Article V of the Constitution provides for amendments to the document when a proposed change has been approved by two-thirds of each chamber of Congress and is subsequently ratified by three-fourths of the states. In 1995, under the leadership of Newt Gingrich, House Republicans alarmed by the federal debt approved an amendment that would have effectively barred the federal government from adopting a budget in which expenditures exceeded revenues. That was a bad idea—deficit spending is a tested way to stimulate a sluggish economy. The amendment stalled in the Senate, where it fell just short of the sixty-seven votes required for it to be submitted to the states.


Article V allows an alternative method of proposing constitutional amendments, which cuts Congress out entirely: two-thirds of the state legislatures can call for a constitutional convention. To be in a position to do this, the G.O.P. needs to gain control of just one more statehouse, which could happen as soon as next year. (Last year, the Times reported that twenty-eight states had already adopted resolutions calling for a constitutional convention on a balanced-budget amendment, an effort supported by the American Legislative Exchange Council, which is funded by the Koch brothers, among others.) So far, this route to an amendment has not succeeded, but of late we are exploring a lot of novel territory in American democracy. And, as the events of 1787 show, these things have a way of taking on a life of their own.

The original Constitutional Convention was intended only to recommend changes to the Articles of Confederation, not to do away with them, but the delegates literally took the law into their own hands and drafted a new document. It’s easy to imagine that an Article V convention would find it difficult to limit its agenda to the technicalities of budget finance. Abortion, the most divisive social issue of the past forty years, has insinuated itself into nearly every discussion of nominees for the Supreme Court. Could a gathering intoxicated by the possibility of imposing permanent change resist the urge to achieve by amendment what decades of lobbying, protesting, and the cultivation of sympathetic judicial candidates could not? Similarly, as the battle over immigration has intensified, conservatives have toyed with the idea of ending birthright citizenship, currently guaranteed by the Fourteenth Amendment. The allure of bypassing legislative stalemate on that issue might also prove tempting.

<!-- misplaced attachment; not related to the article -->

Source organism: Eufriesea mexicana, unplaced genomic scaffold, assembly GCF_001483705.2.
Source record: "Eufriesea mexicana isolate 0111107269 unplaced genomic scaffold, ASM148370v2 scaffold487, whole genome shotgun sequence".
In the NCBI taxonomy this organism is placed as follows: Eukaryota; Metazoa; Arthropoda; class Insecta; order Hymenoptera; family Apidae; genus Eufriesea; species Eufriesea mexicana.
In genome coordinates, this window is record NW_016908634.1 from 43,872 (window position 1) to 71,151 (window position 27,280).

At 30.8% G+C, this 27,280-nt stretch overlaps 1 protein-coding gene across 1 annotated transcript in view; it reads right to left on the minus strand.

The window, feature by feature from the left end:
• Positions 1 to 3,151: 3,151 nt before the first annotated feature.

----- 35 -----
Trump Tells Planned Parenthood Its Funding Can Stay if Abortion Goes
By MAGGIE HABERMAN | The New York Times
MARCH 6, 2017

The White House, concerned about the possible political repercussions of the Republican effort to defund Planned Parenthood, has proposed preserving federal payments to the group if it discontinues providing abortions.

The proposal, which was never made formally, has been rejected as an impossibility by officials at Planned Parenthood, which receives about $500 million annually in federal funding. That money helps pay for women’s health services the organization provides, not for abortion services.

“Let’s be clear: Federal funds already do not pay for abortions,” Dawn Laguens, the executive vice president of the Planned Parenthood Federation of America, said on Monday. “Offering money to Planned Parenthood to abandon our patients and our values is not a deal that we will ever accept. Providing critical health care services for millions of American women is nonnegotiable.”